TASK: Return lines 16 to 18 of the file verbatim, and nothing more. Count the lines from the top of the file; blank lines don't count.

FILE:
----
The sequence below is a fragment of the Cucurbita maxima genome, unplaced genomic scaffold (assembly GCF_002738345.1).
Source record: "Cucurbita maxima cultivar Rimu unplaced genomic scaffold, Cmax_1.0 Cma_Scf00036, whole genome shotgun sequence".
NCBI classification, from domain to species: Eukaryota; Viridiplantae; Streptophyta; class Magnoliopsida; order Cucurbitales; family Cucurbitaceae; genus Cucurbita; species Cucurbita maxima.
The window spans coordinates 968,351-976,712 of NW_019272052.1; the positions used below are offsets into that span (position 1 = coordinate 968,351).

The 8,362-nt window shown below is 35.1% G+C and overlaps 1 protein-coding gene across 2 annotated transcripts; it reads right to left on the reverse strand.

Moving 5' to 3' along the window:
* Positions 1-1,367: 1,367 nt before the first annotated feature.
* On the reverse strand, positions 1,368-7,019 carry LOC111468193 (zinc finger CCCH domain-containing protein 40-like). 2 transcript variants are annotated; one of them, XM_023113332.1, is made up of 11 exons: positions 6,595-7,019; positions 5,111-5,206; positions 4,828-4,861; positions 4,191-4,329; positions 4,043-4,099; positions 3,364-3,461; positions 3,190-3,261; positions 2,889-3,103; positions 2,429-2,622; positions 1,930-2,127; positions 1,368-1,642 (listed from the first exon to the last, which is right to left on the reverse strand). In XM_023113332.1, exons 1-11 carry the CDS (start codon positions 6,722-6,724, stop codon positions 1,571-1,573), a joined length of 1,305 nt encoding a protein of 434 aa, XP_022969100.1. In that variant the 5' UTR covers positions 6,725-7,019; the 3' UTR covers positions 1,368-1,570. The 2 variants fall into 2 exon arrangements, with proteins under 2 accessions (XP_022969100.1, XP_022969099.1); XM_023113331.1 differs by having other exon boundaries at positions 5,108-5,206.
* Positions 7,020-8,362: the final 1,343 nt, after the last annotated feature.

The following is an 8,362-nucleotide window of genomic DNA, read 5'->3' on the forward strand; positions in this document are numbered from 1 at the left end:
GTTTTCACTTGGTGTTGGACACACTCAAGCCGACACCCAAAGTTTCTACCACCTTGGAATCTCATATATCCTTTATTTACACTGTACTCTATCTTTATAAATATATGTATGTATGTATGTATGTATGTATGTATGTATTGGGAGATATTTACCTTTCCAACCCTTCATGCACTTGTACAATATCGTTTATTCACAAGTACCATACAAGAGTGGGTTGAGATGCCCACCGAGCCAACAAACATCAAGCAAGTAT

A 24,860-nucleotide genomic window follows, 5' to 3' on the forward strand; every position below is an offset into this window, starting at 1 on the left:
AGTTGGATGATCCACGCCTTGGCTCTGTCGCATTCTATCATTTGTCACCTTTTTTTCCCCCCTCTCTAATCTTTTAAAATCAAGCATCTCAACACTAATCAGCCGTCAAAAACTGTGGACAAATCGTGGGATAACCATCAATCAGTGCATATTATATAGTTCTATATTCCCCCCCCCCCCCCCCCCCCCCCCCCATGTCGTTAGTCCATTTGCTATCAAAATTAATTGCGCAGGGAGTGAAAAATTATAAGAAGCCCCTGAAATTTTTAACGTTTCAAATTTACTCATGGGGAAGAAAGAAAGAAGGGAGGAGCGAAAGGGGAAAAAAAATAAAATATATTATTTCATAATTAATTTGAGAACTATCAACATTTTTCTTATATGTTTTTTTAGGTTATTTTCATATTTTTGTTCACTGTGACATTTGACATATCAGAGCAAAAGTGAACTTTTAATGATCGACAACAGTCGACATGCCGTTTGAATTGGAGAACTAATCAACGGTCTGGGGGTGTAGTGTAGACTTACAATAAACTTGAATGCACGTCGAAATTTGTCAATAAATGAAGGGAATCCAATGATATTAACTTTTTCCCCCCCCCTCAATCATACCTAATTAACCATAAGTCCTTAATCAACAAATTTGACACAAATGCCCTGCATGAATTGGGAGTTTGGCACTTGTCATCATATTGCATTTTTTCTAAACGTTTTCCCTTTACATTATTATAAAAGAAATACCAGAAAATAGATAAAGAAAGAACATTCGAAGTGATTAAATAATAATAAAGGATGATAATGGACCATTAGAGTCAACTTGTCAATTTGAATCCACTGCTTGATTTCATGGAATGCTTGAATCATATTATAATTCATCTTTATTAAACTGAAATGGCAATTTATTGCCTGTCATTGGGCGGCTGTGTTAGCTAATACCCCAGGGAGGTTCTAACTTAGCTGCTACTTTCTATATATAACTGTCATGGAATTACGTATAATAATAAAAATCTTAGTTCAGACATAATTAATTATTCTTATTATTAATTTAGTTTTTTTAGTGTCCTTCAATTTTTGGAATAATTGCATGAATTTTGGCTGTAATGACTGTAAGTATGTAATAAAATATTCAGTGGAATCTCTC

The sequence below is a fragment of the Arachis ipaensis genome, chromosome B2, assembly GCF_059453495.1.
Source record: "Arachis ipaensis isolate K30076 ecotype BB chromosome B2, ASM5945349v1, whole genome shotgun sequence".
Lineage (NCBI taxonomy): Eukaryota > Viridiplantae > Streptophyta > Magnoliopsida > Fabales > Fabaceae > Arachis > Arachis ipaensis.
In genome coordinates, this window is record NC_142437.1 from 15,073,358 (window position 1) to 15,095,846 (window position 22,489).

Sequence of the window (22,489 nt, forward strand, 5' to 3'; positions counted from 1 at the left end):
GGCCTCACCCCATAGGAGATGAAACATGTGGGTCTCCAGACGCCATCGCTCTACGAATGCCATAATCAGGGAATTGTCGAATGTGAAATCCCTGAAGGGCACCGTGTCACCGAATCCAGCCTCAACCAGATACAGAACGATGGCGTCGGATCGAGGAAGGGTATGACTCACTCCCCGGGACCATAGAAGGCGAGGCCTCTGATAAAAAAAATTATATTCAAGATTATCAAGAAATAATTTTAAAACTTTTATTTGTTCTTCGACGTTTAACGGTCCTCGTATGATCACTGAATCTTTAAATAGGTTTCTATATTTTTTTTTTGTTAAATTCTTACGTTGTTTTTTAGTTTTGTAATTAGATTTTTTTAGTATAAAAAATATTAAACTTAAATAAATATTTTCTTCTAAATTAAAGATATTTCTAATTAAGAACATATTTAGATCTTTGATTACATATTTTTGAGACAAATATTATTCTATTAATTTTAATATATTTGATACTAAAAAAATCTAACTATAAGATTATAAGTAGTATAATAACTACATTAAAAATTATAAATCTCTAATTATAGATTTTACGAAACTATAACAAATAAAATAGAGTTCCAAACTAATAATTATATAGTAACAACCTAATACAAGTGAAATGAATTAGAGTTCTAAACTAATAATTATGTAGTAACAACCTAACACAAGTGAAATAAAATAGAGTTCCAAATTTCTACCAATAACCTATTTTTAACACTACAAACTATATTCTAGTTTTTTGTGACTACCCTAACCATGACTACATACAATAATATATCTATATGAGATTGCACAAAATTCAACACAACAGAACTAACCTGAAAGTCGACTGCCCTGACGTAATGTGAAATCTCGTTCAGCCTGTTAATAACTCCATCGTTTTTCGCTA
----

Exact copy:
Lineage (NCBI taxonomy): Eukaryota > Viridiplantae > Streptophyta > Magnoliopsida > Fabales > Fabaceae > Arachis > Arachis ipaensis.
In genome coordinates, this window is record NC_142437.1 from 15,073,358 (window position 1) to 15,095,846 (window position 22,489).

Sequence of the window (22,489 nt, forward strand, 5' to 3'; positions counted from 1 at the left end):